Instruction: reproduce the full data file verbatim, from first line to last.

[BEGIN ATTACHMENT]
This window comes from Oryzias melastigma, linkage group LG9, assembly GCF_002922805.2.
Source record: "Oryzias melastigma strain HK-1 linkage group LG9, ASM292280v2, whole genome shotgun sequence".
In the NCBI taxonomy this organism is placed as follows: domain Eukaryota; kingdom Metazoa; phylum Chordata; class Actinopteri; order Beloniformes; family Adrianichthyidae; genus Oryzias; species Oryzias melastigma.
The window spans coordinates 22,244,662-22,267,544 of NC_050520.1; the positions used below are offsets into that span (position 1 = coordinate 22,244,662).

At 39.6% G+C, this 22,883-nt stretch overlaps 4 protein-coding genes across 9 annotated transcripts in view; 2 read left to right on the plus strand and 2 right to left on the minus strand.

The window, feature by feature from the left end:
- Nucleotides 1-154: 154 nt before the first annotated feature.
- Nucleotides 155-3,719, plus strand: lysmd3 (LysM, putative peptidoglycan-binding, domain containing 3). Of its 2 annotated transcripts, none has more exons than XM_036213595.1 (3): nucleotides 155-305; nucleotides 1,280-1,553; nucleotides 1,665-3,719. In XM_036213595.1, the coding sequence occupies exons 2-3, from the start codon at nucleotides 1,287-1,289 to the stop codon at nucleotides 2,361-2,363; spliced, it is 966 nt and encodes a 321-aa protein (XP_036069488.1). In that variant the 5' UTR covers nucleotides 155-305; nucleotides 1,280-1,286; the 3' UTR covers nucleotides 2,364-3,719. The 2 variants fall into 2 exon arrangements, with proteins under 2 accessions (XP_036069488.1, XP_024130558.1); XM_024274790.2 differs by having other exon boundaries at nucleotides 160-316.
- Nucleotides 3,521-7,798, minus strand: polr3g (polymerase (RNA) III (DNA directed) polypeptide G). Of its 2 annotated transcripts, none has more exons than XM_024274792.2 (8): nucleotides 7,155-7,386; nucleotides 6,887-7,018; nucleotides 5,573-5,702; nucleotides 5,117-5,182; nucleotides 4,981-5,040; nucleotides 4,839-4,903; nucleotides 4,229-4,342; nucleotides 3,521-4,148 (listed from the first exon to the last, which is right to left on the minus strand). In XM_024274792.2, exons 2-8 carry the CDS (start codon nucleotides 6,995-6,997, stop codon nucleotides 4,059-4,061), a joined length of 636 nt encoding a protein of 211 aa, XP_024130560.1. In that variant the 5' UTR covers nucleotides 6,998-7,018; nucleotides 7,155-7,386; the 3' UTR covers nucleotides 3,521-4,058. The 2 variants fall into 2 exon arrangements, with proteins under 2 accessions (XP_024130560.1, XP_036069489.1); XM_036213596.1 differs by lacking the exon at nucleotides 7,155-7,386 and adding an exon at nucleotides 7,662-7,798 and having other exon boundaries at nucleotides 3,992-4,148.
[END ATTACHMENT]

This window comes from Oryzias melastigma, linkage group LG9, assembly GCF_002922805.2.
Source record: "Oryzias melastigma strain HK-1 linkage group LG9, ASM292280v2, whole genome shotgun sequence".
In the NCBI taxonomy this organism is placed as follows: domain Eukaryota; kingdom Metazoa; phylum Chordata; class Actinopteri; order Beloniformes; family Adrianichthyidae; genus Oryzias; species Oryzias melastigma.
The window spans coordinates 22,244,662-22,267,544 of NC_050520.1; the positions used below are offsets into that span (position 1 = coordinate 22,244,662).

At 39.6% G+C, this 22,883-nt stretch overlaps 4 protein-coding genes across 9 annotated transcripts in view; 2 read left to right on the plus strand and 2 right to left on the minus strand.

The window, feature by feature from the left end:
- Nucleotides 1-154: 154 nt before the first annotated feature.
- Nucleotides 155-3,719, plus strand: lysmd3 (LysM, putative peptidoglycan-binding, domain containing 3). Of its 2 annotated transcripts, none has more exons than XM_036213595.1 (3): nucleotides 155-305; nucleotides 1,280-1,553; nucleotides 1,665-3,719. In XM_036213595.1, the coding sequence occupies exons 2-3, from the start codon at nucleotides 1,287-1,289 to the stop codon at nucleotides 2,361-2,363; spliced, it is 966 nt and encodes a 321-aa protein (XP_036069488.1). In that variant the 5' UTR covers nucleotides 155-305; nucleotides 1,280-1,286; the 3' UTR covers nucleotides 2,364-3,719. The 2 variants fall into 2 exon arrangements, with proteins under 2 accessions (XP_036069488.1, XP_024130558.1); XM_024274790.2 differs by having other exon boundaries at nucleotides 160-316.
- Nucleotides 3,521-7,798, minus strand: polr3g (polymerase (RNA) III (DNA directed) polypeptide G). Of its 2 annotated transcripts, none has more exons than XM_024274792.2 (8): nucleotides 7,155-7,386; nucleotides 6,887-7,018; nucleotides 5,573-5,702; nucleotides 5,117-5,182; nucleotides 4,981-5,040; nucleotides 4,839-4,903; nucleotides 4,229-4,342; nucleotides 3,521-4,148 (listed from the first exon to the last, which is right to left on the minus strand). In XM_024274792.2, exons 2-8 carry the CDS (start codon nucleotides 6,995-6,997, stop codon nucleotides 4,059-4,061), a joined length of 636 nt encoding a protein of 211 aa, XP_024130560.1. In that variant the 5' UTR covers nucleotides 6,998-7,018; nucleotides 7,155-7,386; the 3' UTR covers nucleotides 3,521-4,058. The 2 variants fall into 2 exon arrangements, with proteins under 2 accessions (XP_024130560.1, XP_036069489.1); XM_036213596.1 differs by lacking the exon at nucleotides 7,155-7,386 and adding an exon at nucleotides 7,662-7,798 and having other exon boundaries at nucleotides 3,992-4,148.